Energy Expenditure and Gastric-Bypass Surgery

  • Levine, James A., (PI)

Project: Research project

Description

DESCRIPTION (provided by applicant): Obesity is an epidemic with widereaching implications for health and society. Bariatric surgery is a successful therapy for achieving and maintaining weight loss and improving obesity comorbidiities. This study will explore the energetic mechanisms of weight loss in subjects undergoing gastric bypass bariatric surgery, which until now has not been clearly defined. In any scenario where there are substantial changes in energy stores, it is necessary to examine the role of changes in food intake and energy expenditure. After bariatric surgery, it is evident that energy intake declines. However, there is very little information as to how the components of energy expenditure, and in particular activity thermogenesis, change. This is not a trivial issue. In fact, changes in physical activity and activity thermogenesis could be crucial for understanding why some people lose more weight than others with bariatric surgery. Energy balance comprises energy intake and energy expenditure. Energy expenditure includes basal metabolic rate, thermic effect of food, and activity thermogenesis. Activity thermogenesis can be further divided into exercise activity thermogenesis and non-exercise activity thermogenesis (NEAT). The latter is even more difficult to measure than the former. Most Americans, and the vast majority of those with World Health Organization Class III obesity engage in relatively little purposeful exercise, and hence the majority of energy expended in physical activity is through NEAT. The aim of this study is to assess whether activity thermogenesis increases in patients undergoing bariatric surgery post-operatively compared with pre-operatively. We will assess NEAT using a validated Physical Activity Monitoring System and doubly labeled water, immediately pre-operatively and again at six and 18 months post-operatively. This is to assess energy expenditure, activity thermogenesis and NEAT during the phase of greatest weight loss and once weight loss has plateaued. This will permit us to address our primary hypothesis that activity thermogenesis as a fraction of total daily energy expenditure increases in patients undergoing bariatric surgery six and 12 months post operatively, compared to preoperatively. Overall, obesity is a major personal health and health care burden. Bariatric surgery has been shown to be beneficial without a clear understanding of the mechanism. The scientific need exists and the technology is available to uncover the role of activity thermogenesis and energy expenditure in weight loss after bariatric surgery. This may have dramatic implications for bariatric surgery and obesity management in general.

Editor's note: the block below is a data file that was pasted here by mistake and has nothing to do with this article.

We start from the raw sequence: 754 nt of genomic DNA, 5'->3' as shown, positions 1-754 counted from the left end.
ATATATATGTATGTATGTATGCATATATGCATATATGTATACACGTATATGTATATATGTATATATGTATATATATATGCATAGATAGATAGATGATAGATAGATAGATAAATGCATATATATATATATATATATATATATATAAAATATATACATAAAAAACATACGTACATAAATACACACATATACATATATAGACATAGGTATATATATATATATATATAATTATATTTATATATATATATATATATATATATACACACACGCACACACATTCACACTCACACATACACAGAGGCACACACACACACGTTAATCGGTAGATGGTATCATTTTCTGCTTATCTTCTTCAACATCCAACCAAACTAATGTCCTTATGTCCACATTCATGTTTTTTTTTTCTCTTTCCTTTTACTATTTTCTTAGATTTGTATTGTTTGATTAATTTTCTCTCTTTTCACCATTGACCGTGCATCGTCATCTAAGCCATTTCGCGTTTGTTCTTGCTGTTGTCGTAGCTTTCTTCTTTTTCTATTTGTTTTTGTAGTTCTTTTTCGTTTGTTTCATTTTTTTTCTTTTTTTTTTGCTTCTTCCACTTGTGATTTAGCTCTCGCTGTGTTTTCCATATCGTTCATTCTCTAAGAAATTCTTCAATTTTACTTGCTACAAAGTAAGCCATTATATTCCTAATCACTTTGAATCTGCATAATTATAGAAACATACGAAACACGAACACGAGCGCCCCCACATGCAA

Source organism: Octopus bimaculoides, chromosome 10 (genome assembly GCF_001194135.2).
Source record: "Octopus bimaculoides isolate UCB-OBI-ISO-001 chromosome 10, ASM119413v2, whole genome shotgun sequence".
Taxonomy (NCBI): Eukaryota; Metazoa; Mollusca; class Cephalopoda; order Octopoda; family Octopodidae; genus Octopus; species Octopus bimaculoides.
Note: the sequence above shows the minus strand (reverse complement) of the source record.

StatusFinished
Effective start/end date9/1/054/30/13

Funding

  • National Institutes of Health: $380,856.00
  • National Institutes of Health: $90,090.00
  • National Institutes of Health: $545,199.00
  • National Institutes of Health: $367,152.00
  • National Institutes of Health: $287,630.00

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Gastric Bypass
Thermogenesis
Energy Metabolism
Bariatric Surgery
Weight Loss
Obesity
Exercise
Energy Intake
Basal Metabolism
Health

ASJC

  • Medicine(all)